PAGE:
Ten years later – We have debated and will continue to debate the conduct of what the Bush Administration called ‘The War on Terror’, and what the Obama Administration now calls ‘The War on Al-Qaeda’. As a nation, we learned and will continue to learn from this debate. Challenges to the conduct of intelligence operations like the ‘warrantless wiretapping’ program and the detainment of terrorists and insurgents at Camp Delta were brought to the courts and litigated. The speeches made in Congress, the testimony before various committees, the resounding sound of public opinion, and the resultant new legislation. Legislation like the USA Patriot Act, passed and re-authorized the twice to improve and expand law enforcement and intelligence community capabilities under the law.
Ten years later – Executive Order 12333 has been amended, clarifying authorities and strengthening our nation’s intelligence services, the ‘warrantless wiretapping’ program continues under more rigorous oversight and under the rule of law affirmed in an August 2008 ruling by the U.S. Foreign Intelligence Surveillance Court of Review. Closer and more collaborative relationships were forged within the intelligence community and between the intelligence community, law enforcement, and the military, and the National Counter Terrorism Center has been created to fuse and widely disseminate within the government all terrorism related intelligence and operational data.
Ten years later – Camp Delta remains open, and while President Obama has attempted to bring some of the detainees to the U.S. for trial within the criminal court system, the U.S. Congress has prohibited any appropriated funding from being used for such purposes. President Obama has since given permission for military trials to resume for the terror suspects, and signed an executive order to formalize the existing system of indefinite detention.
Ten years later – After being wrested from Taliban and Al-Qaeda control, Afghanistan has taken the first uncertain and hesitant steps towards a democratic form of government, but internal tribal loyalties hampering nationalism, dogged Taliban insurgents in the mountains dreaming of a strict Islamist State reborn, and an America strained, but unbeaten from ten years of fighting call into question Afghanistan’s future.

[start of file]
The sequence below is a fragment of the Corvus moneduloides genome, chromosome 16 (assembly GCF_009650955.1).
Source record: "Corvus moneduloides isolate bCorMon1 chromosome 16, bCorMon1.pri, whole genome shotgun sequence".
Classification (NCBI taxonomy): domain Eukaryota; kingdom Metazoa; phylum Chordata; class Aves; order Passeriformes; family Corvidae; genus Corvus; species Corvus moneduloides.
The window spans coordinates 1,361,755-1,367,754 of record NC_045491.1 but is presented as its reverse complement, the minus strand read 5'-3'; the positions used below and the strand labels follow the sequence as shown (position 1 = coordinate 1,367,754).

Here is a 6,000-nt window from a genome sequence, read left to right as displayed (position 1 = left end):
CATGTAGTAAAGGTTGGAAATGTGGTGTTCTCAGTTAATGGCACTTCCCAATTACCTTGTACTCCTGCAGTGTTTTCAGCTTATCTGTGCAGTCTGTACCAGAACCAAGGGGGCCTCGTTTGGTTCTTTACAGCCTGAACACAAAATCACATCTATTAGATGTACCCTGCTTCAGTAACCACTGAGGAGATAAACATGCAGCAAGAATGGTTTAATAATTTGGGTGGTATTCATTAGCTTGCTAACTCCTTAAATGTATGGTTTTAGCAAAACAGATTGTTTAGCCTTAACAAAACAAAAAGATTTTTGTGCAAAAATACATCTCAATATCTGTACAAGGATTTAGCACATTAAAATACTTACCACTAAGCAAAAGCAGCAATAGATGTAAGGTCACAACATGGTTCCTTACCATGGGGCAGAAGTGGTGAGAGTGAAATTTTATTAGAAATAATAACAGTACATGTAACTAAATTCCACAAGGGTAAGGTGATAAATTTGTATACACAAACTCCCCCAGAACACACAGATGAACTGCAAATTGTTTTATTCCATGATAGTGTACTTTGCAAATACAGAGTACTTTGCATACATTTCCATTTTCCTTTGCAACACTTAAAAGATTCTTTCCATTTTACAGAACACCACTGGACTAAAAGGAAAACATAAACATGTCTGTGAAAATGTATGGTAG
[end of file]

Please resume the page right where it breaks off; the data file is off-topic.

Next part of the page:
Ten years later – Osama bin Laden is dead. Buried at sea, the best unmarked grave we could find, he was laid to rest after the prayers of the faith he had defiled were said over his body by an American Muslim. He will not be a martyr to the evil cause he cherished, to those who choose hate and intolerance over peace and respect for others in spite of a different opinion or belief. He has paid for the pain and suffering he brought to our nation and others, and surely Allah has explained to him the depth of his mistakes in no uncertain terms.
In the years to come, the healthy debate in our nation will continue. We will continue to refine our approach to the problem of religious extremism used as an excuse to condone violence, while doing all we can to remain true to America’s ideals and beliefs of freedom and tolerance for other races, genders, faiths, and political viewpoints.
In the years to come, Al-Qaeda, its offshoots, and organizations like it will continue to exist in one form or another. Others will join the organization Bin Laden started, or create some splinter group fighting against America’s actions overseas or policies. They will commit acts of terror to further their cause and attempt to change America’s foreign policy, perceived or real, no matter which party holds the majority in Congress or occupies the White House. American citizens will be hurt and killed at home and abroad from time-to-time, and our intelligence, military and law enforcement organizations will do all they can to learn about these plots and then arrest, capture, or kill the plotters.
In the years to come, America will continue its fight against those who chose warfare and terror to attempt to gain political power or intimidate others. That fight will require more than just finding, fixing, tracking, and killing the leaders of these organizations. It will take continued efforts to inhibit radicalization in wherever and however it might occur, in order to break the generational cycle that breeds new radicals of any stripe. It will take several more decades, and it will cost both sides many young lives and billions in unrealized economic productivity; military, diplomatic, and humanitarian efforts. Fortunately we fought a long Cold War once, and while the reasons were different, the lives lost and billions spent were not. We won that long Cold War with the help of our friends and allies.
We and our allies will win this long war too.